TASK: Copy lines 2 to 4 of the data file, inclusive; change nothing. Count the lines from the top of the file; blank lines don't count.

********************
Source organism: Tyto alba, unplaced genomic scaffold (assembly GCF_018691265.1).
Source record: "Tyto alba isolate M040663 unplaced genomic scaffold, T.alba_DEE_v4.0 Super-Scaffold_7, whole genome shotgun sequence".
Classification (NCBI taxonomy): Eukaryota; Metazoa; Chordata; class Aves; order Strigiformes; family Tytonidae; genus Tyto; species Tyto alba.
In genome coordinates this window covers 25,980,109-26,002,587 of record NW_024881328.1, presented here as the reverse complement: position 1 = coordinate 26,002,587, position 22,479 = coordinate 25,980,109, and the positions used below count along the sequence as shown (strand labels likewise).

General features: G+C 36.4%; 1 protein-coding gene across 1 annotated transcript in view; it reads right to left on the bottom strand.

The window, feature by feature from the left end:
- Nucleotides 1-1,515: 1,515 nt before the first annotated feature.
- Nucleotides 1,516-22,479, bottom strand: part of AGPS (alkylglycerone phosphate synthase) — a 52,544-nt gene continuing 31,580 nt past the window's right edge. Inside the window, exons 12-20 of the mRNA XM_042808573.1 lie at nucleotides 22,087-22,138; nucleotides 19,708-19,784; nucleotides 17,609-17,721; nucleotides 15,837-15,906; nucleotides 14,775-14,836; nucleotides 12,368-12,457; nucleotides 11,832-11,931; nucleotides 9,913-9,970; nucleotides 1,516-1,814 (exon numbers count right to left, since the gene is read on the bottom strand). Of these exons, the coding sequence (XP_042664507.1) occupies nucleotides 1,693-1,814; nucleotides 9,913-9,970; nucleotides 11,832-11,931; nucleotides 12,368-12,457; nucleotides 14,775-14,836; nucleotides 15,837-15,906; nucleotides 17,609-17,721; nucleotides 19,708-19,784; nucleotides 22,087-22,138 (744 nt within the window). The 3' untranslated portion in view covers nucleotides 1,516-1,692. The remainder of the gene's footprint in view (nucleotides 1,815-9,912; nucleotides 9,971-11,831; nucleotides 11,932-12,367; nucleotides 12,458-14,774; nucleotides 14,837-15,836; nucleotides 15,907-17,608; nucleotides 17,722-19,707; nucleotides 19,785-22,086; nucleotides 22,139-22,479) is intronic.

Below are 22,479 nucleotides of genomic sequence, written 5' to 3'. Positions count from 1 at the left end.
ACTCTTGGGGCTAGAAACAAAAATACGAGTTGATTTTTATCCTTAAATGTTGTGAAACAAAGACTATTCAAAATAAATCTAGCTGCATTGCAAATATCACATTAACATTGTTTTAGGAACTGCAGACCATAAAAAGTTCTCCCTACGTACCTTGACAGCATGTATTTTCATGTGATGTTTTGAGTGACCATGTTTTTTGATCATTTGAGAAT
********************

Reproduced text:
Source record: "Tyto alba isolate M040663 unplaced genomic scaffold, T.alba_DEE_v4.0 Super-Scaffold_7, whole genome shotgun sequence".
Classification (NCBI taxonomy): Eukaryota; Metazoa; Chordata; class Aves; order Strigiformes; family Tytonidae; genus Tyto; species Tyto alba.
In genome coordinates this window covers 25,980,109-26,002,587 of record NW_024881328.1, presented here as the reverse complement: position 1 = coordinate 26,002,587, position 22,479 = coordinate 25,980,109, and the positions used below count along the sequence as shown (strand labels likewise).